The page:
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    ABS launches guide for crew habitability

    News // September 7, 2001
    Classification society ABS has released a new guide which, it claims, represents an industry first for single-source document addressing crew member performance and quality of life aboard offshore facilities.

    In order to meet energy needs, the search for oil and gas has led into deeper and deeper water, explains ABS. With installations located farther from shore, the length of stay aboard for crews could also increase. Long stays offshore can challenge crew productivity, performance, and safety. The application of human factors engineering to issues of habitability is one tool to meet these challenges.

    "Efficient and safe operation of new and existing facilities necessitates an advanced understanding of human factors engineering, incorporating best practices to answer crew concerns and address living and working conditions", says Denise B McCafferty, Manager of Safety Assessment and Human Factors for ABS.

    "As the industry moves into new frontiers and remote environments-with extended distances from shore and existing infrastructure-we need to re-examine the health, safety and comfort levels of crews aboard offshore installations," said McCafferty.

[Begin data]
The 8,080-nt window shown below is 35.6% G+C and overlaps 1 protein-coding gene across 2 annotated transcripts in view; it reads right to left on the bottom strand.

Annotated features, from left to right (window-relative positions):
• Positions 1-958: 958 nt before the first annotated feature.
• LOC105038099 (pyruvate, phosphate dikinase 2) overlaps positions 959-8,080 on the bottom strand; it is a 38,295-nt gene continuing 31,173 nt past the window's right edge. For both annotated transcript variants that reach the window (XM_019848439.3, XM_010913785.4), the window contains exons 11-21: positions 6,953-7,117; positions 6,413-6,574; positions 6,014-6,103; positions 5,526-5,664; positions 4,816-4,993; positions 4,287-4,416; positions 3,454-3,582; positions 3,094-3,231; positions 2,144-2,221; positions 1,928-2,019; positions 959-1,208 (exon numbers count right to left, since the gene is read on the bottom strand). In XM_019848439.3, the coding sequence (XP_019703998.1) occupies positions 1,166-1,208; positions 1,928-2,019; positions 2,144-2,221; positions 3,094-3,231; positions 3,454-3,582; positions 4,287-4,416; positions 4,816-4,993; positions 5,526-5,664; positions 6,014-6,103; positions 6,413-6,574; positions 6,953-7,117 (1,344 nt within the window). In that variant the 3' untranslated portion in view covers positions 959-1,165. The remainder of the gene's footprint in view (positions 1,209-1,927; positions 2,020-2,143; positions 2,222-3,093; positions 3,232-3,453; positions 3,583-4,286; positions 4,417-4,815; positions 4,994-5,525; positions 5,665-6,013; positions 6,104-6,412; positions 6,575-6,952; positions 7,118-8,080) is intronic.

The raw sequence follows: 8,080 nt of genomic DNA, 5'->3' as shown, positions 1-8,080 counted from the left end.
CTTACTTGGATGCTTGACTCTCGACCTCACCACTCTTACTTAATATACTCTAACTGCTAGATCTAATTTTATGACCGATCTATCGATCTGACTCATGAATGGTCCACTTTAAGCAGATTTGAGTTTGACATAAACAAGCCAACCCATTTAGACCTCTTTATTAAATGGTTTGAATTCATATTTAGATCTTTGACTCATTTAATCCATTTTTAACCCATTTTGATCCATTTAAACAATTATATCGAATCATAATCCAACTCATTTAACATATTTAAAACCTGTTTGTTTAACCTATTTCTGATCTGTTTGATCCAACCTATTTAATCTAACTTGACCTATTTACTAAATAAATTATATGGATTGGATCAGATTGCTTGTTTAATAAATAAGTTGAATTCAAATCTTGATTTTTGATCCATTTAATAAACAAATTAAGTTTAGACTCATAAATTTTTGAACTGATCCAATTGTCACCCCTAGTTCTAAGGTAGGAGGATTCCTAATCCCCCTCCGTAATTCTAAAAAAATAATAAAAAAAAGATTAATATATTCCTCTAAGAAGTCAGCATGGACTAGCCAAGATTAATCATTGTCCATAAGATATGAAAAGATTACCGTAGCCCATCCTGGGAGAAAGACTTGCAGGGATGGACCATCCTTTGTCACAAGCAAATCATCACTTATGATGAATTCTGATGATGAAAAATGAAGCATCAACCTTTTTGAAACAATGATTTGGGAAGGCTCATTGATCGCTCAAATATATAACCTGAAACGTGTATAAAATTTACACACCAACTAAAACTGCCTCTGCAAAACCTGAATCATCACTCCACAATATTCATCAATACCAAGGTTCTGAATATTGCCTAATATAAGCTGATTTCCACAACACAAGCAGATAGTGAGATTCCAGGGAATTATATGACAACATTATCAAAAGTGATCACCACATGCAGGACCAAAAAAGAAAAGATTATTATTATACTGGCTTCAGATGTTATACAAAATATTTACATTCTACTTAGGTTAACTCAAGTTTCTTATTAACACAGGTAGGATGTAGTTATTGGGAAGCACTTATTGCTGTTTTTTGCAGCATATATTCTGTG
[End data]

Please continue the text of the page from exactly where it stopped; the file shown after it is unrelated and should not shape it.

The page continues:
To address these issues, ABS has released what it believes is the industry's first comprehensive Crew Habitability Guide.

    The Guide provides criteria for living and working conditions that will improve productivity, morale and overall safety.

    "The ABS Guide for Crew Habitability on Offshore Installations provides industry with a single-source document addressing crew performance and quality of life aboard offshore installations, including , Mobile Offshore Drilling Units (MODUs), fixed facilities and floating installations," said McCafferty.

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